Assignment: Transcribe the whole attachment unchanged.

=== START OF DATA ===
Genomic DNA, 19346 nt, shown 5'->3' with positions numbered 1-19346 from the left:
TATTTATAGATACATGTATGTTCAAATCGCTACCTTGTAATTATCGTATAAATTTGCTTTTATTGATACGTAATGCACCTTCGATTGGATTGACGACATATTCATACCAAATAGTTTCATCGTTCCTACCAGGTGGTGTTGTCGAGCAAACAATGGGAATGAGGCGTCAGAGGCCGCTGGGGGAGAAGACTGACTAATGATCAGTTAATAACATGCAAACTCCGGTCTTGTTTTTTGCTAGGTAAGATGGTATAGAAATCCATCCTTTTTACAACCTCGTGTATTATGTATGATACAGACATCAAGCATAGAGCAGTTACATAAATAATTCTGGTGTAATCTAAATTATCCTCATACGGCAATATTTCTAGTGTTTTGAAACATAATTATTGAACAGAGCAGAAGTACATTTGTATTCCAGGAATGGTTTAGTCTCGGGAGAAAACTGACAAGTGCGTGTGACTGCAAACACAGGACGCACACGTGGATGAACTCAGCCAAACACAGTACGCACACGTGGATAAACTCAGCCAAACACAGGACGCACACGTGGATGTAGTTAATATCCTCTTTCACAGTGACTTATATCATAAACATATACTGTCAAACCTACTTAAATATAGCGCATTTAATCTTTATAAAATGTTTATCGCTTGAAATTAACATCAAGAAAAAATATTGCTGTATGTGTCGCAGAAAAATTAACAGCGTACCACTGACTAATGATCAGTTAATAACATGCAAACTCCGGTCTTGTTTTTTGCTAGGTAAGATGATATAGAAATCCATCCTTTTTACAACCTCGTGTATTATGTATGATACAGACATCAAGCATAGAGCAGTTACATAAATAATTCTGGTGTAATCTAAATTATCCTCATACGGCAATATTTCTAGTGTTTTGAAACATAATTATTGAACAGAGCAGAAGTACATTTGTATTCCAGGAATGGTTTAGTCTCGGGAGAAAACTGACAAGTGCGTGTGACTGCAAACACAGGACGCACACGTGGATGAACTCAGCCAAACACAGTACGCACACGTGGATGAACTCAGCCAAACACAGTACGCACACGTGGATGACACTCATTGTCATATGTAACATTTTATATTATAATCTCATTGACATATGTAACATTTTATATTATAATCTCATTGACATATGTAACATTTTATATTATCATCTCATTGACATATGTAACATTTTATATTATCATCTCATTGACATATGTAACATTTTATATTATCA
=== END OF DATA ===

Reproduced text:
Genomic DNA, 19346 nt, shown 5'->3' with positions numbered 1-19346 from the left:
TATTTATAGATACATGTATGTTCAAATCGCTACCTTGTAATTATCGTATAAATTTGCTTTTATTGATACGTAATGCACCTTCGATTGGATTGACGACATATTCATACCAAATAGTTTCATCGTTCCTACCAGGTGGTGTTGTCGAGCAAACAATGGGAATGAGGCGTCAGAGGCCGCTGGGGGAGAAGACTGACTAATGATCAGTTAATAACATGCAAACTCCGGTCTTGTTTTTTGCTAGGTAAGATGGTATAGAAATCCATCCTTTTTACAACCTCGTGTATTATGTATGATACAGACATCAAGCATAGAGCAGTTACATAAATAATTCTGGTGTAATCTAAATTATCCTCATACGGCAATATTTCTAGTGTTTTGAAACATAATTATTGAACAGAGCAGAAGTACATTTGTATTCCAGGAATGGTTTAGTCTCGGGAGAAAACTGACAAGTGCGTGTGACTGCAAACACAGGACGCACACGTGGATGAACTCAGCCAAACACAGTACGCACACGTGGATAAACTCAGCCAAACACAGGACGCACACGTGGATGTAGTTAATATCCTCTTTCACAGTGACTTATATCATAAACATATACTGTCAAACCTACTTAAATATAGCGCATTTAATCTTTATAAAATGTTTATCGCTTGAAATTAACATCAAGAAAAAATATTGCTGTATGTGTCGCAGAAAAATTAACAGCGTACCACTGACTAATGATCAGTTAATAACATGCAAACTCCGGTCTTGTTTTTTGCTAGGTAAGATGATATAGAAATCCATCCTTTTTACAACCTCGTGTATTATGTATGATACAGACATCAAGCATAGAGCAGTTACATAAATAATTCTGGTGTAATCTAAATTATCCTCATACGGCAATATTTCTAGTGTTTTGAAACATAATTATTGAACAGAGCAGAAGTACATTTGTATTCCAGGAATGGTTTAGTCTCGGGAGAAAACTGACAAGTGCGTGTGACTGCAAACACAGGACGCACACGTGGATGAACTCAGCCAAACACAGTACGCACACGTGGATGAACTCAGCCAAACACAGTACGCACACGTGGATGACACTCATTGTCATATGTAACATTTTATATTATAATCTCATTGACATATGTAACATTTTATATTATAATCTCATTGACATATGTAACATTTTATATTATCATCTCATTGACATATGTAACATTTTATATTATCATCTCATTGACATATGTAACATTTTATATTATCA